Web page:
Moonrise Kingdom Review

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Here’s a film we didn’t plan to see. My party and I were there to catch another film (Brave) when one of the people in the group suggested we see the new Woody Allen movie first and then see the other film making it a double-header. So, we went about getting tickets and found our seats only to then realize this wasn’t the film we expected. The give-away was when we saw the preview of the Woody Allen film before this. Oops. It was then I realized we were about to see Wes Anderson‘s newest film, Moonrise Kingdom. Sounds like an Allen film, right? Thankfully it’s a film I wanted to see anyway. The rest of the group wasn’t so sure.

Moonrise Kingdom Poster

I’d start off by saying this film is quirky but, frankly, all of Anderson’s films are notably quirky and this one more so than most of the rest of his filmography family. I’m a fan myself and think The Royal Tenenbaums is a masterpiece of filmmaking.

This film stars Ed Norton as a dim-witted but well-meaning Scout Master, Bruce Willis as a simple small-town police officer and Bill Murray and Frances McDormand as very curious married lawyers. Their lives all become intertwined because of the latter’s daughter and one of the Scouts (played by Karen Hayward and Jared Gilman).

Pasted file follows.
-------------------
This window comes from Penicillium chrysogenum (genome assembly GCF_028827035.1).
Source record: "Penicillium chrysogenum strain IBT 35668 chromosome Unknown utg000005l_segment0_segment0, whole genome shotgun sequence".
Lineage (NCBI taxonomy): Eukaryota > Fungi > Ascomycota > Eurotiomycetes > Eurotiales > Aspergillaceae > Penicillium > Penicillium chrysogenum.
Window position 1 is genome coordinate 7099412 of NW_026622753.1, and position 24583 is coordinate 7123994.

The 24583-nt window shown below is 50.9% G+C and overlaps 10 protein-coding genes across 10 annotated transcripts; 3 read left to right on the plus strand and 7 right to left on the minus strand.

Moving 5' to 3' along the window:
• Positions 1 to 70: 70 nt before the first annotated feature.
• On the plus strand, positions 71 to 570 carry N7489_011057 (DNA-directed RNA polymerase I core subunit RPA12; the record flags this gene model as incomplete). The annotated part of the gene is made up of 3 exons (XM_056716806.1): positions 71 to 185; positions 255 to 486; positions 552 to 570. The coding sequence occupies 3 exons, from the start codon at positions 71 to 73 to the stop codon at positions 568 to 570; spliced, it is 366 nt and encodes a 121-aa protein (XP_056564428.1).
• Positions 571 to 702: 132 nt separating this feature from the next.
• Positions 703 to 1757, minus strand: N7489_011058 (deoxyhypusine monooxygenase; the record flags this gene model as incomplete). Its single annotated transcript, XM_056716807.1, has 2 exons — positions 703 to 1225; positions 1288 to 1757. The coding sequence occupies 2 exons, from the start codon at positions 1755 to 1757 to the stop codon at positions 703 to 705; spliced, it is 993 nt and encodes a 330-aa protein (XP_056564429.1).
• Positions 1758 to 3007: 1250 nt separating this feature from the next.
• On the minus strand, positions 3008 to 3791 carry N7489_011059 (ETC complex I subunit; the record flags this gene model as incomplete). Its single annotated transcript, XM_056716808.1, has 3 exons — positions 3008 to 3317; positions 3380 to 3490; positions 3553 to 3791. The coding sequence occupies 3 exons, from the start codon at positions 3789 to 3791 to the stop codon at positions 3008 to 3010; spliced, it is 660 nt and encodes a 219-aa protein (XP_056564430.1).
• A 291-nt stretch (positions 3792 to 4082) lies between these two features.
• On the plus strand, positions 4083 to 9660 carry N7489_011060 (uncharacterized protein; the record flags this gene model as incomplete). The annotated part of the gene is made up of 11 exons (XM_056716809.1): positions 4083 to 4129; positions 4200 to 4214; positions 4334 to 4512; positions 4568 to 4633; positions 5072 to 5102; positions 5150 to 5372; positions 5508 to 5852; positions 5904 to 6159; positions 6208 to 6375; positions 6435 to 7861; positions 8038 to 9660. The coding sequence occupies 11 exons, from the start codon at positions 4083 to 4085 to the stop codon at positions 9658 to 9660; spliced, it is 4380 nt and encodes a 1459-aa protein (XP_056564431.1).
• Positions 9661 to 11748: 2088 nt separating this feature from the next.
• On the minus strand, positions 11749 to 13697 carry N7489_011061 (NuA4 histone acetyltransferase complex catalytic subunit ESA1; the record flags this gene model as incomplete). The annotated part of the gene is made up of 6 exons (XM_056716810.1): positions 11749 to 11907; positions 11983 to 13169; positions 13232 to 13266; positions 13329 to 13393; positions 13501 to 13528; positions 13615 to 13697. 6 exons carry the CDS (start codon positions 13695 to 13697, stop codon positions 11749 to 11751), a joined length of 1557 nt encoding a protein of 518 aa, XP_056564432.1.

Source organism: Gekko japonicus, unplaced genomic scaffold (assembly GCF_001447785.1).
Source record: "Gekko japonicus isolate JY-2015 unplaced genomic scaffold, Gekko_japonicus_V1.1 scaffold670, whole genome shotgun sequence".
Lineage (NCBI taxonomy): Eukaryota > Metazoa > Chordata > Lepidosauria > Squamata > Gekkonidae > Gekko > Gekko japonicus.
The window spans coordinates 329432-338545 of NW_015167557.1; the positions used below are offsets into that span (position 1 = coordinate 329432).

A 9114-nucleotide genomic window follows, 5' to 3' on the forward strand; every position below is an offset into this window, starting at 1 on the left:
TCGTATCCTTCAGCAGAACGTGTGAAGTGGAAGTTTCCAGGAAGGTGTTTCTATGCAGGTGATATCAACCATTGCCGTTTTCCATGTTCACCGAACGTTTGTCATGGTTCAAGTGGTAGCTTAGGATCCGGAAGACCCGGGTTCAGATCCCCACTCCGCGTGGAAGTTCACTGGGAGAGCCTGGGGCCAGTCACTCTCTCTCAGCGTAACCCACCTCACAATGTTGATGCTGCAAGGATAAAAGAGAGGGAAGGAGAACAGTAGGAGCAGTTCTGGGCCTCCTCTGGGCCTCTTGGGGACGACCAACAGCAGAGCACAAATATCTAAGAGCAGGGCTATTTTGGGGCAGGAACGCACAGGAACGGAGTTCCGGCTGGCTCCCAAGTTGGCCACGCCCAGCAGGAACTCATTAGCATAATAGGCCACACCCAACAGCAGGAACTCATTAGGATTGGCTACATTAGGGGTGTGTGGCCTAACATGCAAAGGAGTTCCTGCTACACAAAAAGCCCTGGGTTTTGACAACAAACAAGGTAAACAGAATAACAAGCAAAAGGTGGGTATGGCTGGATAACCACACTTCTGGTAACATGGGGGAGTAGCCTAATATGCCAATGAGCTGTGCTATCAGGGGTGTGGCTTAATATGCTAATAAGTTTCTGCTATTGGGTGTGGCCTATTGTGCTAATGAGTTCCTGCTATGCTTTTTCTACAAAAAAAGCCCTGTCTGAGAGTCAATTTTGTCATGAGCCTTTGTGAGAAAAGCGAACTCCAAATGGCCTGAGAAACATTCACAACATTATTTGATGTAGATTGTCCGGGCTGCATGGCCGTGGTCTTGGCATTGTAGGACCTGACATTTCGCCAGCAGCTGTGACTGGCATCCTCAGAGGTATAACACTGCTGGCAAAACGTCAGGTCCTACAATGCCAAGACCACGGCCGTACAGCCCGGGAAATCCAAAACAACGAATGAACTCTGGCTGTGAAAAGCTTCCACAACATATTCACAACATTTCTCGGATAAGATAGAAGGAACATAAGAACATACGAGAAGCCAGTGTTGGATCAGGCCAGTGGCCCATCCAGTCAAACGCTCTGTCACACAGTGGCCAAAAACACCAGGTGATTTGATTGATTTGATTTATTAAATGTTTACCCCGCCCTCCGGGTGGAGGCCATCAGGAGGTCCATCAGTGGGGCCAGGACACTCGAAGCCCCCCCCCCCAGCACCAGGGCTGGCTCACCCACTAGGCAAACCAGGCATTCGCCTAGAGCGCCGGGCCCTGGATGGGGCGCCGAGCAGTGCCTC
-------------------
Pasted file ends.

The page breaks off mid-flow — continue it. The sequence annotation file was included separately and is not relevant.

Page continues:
We also get some small but well-done roles by Bob Balaban, Tilda Swinton, Harvey Keitel and Jason Schwartzman. Talk about an overload of acting prowess—and it’s earned.

This is a coming-of-age tale revolving around the young “love affair” of the two kids. They started writing each other the previous summer and planned a lavish nature-bound vacation together as only twelve-year-olds can.

As with all Anderson films, if campy, quirky films are not your style avoid this like the plague. It’s wonderfully doused from top-to-bottom with all manner of the offbeat. The styling is immediately identifiable as typical Anderson. Every location, every screen pan, the color palette, the dialog and the soundtrack all tell you what you’re seeing is uniquely different and here it all works beautifully. The interaction between young Sam and Suzy when they first venture forward physically is, for me, and instant classic scene. It’s one that almost anyone can identify with that can remember what it was like to be twelve. Their story is cute, honestly funny and nostalgically touching.

How can that be a recipe for a bad dish? It isn’t, but like caviar, it’s not a dish for everyone.

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